It is the case the Keynes has received a lot of attention lately due to the debate over the need for, and effectiveness of, fiscal stimulus in response to the economic crisis, but Hayek simply hasn't gotten the same visibility.
Freidrich August Hayek was an economist affiliated with what is now known as the Austrian School. Some of his major work was on business cycles, the booms and busts that economies experience. Here is a description of one of his insights (from the Library of Economics and Liberty):
One cause, he said, was increases in the money supply by the central bank. Such increases, he argued in Prices and Production, would drive down interest rates, making credit artificially cheap. Businessmen would then make capital investments that they would not have made had they understood that they were getting a distorted price signal from the credit market....he concluded, artificially low interest rates not only cause investment to be artificially high, but also cause “malinvestment”—too much investment in long-term projects relative to short-term ones, and the boom turns into a bust. Hayek saw the bust as a healthy and necessary readjustment. The way to avoid the busts, he argued, is to avoid the booms that cause them.Sound familiar? You would think with an insight that so nearly describes our recent history, lawmakers, and everybody else, would be beating down the door to the Austrian School, and that this would show up in their decision making.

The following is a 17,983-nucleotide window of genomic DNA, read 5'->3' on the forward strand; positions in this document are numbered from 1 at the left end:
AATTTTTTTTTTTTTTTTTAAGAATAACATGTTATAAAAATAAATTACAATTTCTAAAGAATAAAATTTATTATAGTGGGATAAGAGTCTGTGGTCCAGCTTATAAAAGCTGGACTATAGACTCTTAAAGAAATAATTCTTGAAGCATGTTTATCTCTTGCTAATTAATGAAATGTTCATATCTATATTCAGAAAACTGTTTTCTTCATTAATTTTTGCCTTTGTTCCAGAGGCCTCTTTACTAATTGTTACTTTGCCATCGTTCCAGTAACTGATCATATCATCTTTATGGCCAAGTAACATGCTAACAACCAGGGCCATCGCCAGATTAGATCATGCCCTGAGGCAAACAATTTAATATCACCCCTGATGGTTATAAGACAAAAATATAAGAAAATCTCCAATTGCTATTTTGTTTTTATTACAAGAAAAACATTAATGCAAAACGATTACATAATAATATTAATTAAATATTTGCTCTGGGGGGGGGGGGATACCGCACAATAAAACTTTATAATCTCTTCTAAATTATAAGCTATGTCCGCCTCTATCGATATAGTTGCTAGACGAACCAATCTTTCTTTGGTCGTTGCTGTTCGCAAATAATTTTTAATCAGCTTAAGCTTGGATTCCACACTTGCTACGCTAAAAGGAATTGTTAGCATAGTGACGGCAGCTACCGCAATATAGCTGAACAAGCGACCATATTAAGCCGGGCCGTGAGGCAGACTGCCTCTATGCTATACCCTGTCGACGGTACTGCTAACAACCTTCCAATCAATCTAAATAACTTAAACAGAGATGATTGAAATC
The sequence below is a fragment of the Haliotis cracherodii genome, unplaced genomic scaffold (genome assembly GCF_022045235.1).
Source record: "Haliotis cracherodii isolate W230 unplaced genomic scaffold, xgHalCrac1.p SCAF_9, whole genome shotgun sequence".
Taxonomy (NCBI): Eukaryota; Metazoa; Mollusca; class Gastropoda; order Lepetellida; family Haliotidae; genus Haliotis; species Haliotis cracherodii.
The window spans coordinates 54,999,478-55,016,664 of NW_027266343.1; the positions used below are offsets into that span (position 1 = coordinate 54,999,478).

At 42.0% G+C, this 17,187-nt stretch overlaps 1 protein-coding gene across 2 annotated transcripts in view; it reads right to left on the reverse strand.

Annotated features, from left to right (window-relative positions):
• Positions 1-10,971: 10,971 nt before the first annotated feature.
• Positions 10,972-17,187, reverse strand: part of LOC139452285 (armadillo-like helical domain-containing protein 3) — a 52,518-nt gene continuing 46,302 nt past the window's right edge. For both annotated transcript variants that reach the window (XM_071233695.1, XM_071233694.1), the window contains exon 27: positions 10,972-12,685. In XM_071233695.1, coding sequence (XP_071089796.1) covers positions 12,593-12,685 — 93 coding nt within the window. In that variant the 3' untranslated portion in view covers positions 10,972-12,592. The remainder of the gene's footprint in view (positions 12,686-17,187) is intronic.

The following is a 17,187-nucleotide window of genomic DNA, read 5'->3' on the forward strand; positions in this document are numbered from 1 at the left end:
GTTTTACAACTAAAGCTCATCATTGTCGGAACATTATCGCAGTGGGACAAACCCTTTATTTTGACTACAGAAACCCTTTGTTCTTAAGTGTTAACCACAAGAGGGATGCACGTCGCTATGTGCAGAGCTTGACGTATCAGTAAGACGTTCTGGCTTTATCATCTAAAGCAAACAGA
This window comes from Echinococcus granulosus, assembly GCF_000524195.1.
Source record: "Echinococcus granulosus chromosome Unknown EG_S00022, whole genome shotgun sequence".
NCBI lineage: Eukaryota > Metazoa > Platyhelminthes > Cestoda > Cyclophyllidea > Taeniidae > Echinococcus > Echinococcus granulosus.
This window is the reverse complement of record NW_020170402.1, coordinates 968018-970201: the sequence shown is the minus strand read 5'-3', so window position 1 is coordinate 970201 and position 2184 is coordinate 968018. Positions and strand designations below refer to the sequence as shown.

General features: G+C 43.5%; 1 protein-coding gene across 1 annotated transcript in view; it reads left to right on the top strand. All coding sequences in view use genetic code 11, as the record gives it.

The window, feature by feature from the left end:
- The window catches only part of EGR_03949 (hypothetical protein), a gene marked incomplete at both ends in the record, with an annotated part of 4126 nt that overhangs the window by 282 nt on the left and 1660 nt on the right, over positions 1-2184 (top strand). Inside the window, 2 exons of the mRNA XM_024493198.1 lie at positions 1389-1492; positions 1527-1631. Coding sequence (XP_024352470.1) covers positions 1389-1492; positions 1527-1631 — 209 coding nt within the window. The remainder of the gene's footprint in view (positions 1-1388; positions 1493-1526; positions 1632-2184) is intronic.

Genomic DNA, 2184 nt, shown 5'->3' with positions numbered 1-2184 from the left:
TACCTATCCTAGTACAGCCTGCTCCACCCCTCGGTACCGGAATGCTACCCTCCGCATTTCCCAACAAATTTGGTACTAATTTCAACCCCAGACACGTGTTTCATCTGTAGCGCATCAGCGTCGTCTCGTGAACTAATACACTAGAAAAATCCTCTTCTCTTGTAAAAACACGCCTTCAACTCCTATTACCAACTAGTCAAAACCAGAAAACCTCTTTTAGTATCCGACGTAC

Well, the Senate recently had a chance to demonstrate whether or not they had made such a conversion with the confirmation vote on the guy who exerts an enormous amount of control on our money supply, Ben Bernanke. The result? Sean Scallon at the @TAC blog said it best:
Yes the two political parties may have bitter disagreements when it comes to abortion, or climate change, or health care reform, but when it comes to benefiting themselves and the establishment they serve they do know how to come together for a common purpose.
I mean you had Sen Thad Cochran, Republican of Mississippi and Charlie Schumer of New York, as different as two men can possibly be from two completely different places and backgrounds, and yet Ben Bernanke brought them together. Not only can he drop money from out of the sky, not only is he’s Time’s Man of the Year, he’s also a peacemaker as well. Perhaps he should nominated for a Nobel Peace Prize as well. Ain’t he swell?
So, rumors of a Hayekian awakening are, I fear, greatly exaggerated. We now return you to your regularly scheduled boom and bust cycle already in progress.